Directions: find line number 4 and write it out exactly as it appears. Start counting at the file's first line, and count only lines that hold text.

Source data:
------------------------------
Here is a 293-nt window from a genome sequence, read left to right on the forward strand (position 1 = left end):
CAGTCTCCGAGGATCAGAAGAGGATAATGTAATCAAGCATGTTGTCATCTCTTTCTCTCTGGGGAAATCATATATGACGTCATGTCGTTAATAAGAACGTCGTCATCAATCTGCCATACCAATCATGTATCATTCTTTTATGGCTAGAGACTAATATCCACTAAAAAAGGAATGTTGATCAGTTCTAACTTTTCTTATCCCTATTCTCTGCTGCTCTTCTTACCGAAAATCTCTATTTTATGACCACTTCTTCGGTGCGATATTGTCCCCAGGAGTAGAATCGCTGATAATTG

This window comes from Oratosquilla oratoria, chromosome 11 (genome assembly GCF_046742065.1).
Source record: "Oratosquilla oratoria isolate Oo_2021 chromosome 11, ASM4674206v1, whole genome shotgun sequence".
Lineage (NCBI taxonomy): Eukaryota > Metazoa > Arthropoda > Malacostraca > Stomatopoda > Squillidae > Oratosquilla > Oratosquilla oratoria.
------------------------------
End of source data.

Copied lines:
Source record: "Oratosquilla oratoria isolate Oo_2021 chromosome 11, ASM4674206v1, whole genome shotgun sequence".